Comet Halley 
and a meteor, March 1997
My first contact with astronomy was when I was about 10 or 11 years old. What attracted me was not the stars and planets itself but mostly the astrological idea that my character was connected to them. However, a year later already I couldn't stick to this theory anymore, and turned down both the astrology and the astronomy. My interest in the former never returned, but some 10 years later my interest in the latter did. Although I already knew a few things about it (I was an physics student after all), I never looked up to the sky. Isn't that crazy? Shouldn't you first see and wonder, and only then find out how things work? I decided to straighten things out, wrapped a scarf around my neck, and stepped into the cold bright winter nights, armoured with a little book and a torch. After a while I had learned all the important winter constellations, and I couldnt wait for the summer constellations to appear. Never before had I realized that the winter sky was different from the summer sky, although many summer constellations are also visible in the long winter nights. I also bought a cheap binocular (for about 30 - 40 guilders, which equals 15 - 20 Dollars), but I hardly used it. Altough these things can come in handy sometimes, I felt they narrowed my view.

Unlike soccer or movies, where new stars come and go, real stardom seems to last longer. A common star shines for a couple of thousand million years. Although the stars in itself are impressive enough already, there are also lots of other things to be seen. Like planets, shooting stars and sometimes even a comet. For some reason the moon could never raise my interest. When I had seen all constellations visible in Holland, I lost my interest, especially after I moved to Amsterdam in 1990. The city is a terrible place to watch the sky. Too many buildings and too much light. Although I missed the sunsets a lot, (and I still do), for some reason I didnt miss the stars, and for 6 years I hardly watched any at all.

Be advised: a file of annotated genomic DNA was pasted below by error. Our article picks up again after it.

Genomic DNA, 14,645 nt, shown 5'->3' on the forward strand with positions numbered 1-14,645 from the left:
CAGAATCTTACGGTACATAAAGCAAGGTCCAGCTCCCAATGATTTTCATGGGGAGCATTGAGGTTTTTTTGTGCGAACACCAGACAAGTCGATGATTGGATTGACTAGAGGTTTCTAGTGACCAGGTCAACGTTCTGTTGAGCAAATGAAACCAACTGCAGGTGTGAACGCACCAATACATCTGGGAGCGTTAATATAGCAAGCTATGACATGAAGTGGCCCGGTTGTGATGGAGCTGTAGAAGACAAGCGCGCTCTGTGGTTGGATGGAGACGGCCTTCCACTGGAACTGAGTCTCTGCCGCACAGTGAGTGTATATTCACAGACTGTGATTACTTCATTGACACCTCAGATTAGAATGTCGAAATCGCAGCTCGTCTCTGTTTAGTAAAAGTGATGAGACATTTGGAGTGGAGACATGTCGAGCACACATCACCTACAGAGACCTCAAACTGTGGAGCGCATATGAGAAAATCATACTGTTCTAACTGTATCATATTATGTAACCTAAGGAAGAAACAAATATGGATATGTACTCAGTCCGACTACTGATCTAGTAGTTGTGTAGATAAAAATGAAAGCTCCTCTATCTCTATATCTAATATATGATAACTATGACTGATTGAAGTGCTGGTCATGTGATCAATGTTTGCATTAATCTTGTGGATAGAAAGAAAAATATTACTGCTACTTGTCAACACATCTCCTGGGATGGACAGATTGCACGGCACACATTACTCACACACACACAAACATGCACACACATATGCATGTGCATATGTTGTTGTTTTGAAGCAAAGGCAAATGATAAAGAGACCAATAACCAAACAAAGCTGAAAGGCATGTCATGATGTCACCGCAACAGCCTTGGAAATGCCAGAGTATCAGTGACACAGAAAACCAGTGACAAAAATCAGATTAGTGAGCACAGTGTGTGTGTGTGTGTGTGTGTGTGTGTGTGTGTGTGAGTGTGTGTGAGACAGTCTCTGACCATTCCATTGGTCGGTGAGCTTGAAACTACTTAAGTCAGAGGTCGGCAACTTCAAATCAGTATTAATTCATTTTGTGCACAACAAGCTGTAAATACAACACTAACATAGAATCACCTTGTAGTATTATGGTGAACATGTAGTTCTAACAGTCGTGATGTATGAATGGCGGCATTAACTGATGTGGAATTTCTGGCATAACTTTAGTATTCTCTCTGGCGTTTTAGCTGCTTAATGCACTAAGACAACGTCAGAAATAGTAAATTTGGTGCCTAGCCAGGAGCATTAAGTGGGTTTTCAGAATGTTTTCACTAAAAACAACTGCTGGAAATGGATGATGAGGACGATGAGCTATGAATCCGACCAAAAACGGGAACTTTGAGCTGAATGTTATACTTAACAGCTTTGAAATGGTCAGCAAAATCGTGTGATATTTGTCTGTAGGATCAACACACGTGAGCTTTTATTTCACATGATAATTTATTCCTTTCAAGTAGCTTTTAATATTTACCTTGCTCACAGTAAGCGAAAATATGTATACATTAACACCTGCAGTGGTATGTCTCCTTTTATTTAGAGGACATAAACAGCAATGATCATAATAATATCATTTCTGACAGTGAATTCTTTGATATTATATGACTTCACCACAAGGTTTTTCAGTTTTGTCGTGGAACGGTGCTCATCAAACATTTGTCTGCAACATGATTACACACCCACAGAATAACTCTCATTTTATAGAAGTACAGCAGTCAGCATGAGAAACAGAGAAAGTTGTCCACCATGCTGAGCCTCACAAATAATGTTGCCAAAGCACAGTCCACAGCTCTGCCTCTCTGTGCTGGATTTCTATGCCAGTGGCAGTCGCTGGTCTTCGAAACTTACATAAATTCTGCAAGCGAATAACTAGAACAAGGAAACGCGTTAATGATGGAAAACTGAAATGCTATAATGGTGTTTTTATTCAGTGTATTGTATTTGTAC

June 1996, Ruigoord. I'm in an immense deserted open field near the small village Ruigoord. The next day a chess tournament is about to start in the village church, but I came a day earlier, just to enjoy the landscape. And... as it turned out the sky... It was an excellent night. I felt the same connection to the stars that I used to, and realized that in the previous years I gradually lost contact with this tremendous feeling. I also found out how many little facts I had forgotten, like names of stars and constellations. For instance, I couldnt even name all 3 stars of the summer triangle anymore, which of course highlighted the night in june. However, I felt delighted that the 'connection' was back. Having regained this, I quickly updated my knowledge and found a relativaly good place to watch stars in Amsterdam. For you Amsterdammers: it's the Nieuwe Meer. The sight to the south is pretty good, although to the southwest there's light pollution from the airport Schiphol.

Unlike my other hobbies, music, chess or computers, I don't share astronomy with others. I never went to a club or an observatorium, and I never could raise enthusiasm for it in other people.
If you don't SEE it, how could I tell you...

the moon is rotating
Although I hate to travel I do have the desire to make a journey southwards someday, in order to see the southern hemishere. Best would be close to the equator. I envy Carlsbad, who lives on the equator in Singapore, but doesn't watch stars.